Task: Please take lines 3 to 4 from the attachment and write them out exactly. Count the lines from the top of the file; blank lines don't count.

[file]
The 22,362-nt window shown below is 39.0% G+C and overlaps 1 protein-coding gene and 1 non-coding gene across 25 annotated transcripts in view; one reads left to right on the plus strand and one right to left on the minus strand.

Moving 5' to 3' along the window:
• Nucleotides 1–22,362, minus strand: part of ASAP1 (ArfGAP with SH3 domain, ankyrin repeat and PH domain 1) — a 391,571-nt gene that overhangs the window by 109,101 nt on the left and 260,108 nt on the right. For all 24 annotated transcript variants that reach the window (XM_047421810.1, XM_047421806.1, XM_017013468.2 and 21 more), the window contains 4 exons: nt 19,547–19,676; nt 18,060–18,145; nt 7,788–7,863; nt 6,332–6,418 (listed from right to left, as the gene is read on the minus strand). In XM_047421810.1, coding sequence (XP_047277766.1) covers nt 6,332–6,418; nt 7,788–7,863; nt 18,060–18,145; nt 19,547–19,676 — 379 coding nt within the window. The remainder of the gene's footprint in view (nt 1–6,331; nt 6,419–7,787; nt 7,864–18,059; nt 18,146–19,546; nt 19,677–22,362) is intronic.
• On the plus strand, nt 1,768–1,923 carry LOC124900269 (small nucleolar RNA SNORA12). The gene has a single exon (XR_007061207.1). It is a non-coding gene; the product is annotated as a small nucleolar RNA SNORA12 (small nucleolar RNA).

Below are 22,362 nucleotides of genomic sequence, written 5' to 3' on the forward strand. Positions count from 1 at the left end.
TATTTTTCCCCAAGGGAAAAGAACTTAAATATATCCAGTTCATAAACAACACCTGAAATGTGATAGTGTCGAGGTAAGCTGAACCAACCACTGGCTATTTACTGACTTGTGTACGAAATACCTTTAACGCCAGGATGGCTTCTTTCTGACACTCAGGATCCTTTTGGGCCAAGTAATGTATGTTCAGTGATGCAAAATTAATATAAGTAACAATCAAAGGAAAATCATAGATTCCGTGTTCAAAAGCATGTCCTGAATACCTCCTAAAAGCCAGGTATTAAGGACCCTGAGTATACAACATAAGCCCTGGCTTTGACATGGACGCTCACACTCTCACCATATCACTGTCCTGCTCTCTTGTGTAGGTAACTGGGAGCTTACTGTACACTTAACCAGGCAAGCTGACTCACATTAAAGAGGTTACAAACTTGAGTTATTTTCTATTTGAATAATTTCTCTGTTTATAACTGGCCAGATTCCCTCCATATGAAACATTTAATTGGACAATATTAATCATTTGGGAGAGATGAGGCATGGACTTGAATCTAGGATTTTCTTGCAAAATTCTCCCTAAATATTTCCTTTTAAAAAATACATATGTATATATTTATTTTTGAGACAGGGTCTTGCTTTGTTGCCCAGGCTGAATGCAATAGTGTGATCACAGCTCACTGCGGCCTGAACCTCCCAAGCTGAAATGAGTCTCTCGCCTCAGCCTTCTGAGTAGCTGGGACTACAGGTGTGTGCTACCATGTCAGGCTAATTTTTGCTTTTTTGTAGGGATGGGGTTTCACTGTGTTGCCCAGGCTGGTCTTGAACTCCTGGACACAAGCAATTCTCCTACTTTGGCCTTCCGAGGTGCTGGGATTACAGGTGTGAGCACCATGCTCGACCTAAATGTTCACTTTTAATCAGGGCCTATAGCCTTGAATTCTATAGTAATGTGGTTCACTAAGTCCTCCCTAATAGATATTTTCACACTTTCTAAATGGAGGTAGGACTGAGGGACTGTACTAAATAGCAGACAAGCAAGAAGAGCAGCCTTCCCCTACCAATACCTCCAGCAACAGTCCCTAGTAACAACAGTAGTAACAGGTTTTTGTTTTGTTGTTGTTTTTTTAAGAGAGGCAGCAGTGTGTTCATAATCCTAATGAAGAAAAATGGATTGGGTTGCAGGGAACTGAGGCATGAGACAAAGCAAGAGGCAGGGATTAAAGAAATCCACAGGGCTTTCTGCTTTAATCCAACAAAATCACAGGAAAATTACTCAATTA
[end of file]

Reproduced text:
• Nucleotides 1–22,362, minus strand: part of ASAP1 (ArfGAP with SH3 domain, ankyrin repeat and PH domain 1) — a 391,571-nt gene that overhangs the window by 109,101 nt on the left and 260,108 nt on the right. For all 24 annotated transcript variants that reach the window (XM_047421810.1, XM_047421806.1, XM_017013468.2 and 21 more), the window contains 4 exons: nt 19,547–19,676; nt 18,060–18,145; nt 7,788–7,863; nt 6,332–6,418 (listed from right to left, as the gene is read on the minus strand). In XM_047421810.1, coding sequence (XP_047277766.1) covers nt 6,332–6,418; nt 7,788–7,863; nt 18,060–18,145; nt 19,547–19,676 — 379 coding nt within the window. The remainder of the gene's footprint in view (nt 1–6,331; nt 6,419–7,787; nt 7,864–18,059; nt 18,146–19,546; nt 19,677–22,362) is intronic.
• On the plus strand, nt 1,768–1,923 carry LOC124900269 (small nucleolar RNA SNORA12). The gene has a single exon (XR_007061207.1). It is a non-coding gene; the product is annotated as a small nucleolar RNA SNORA12 (small nucleolar RNA).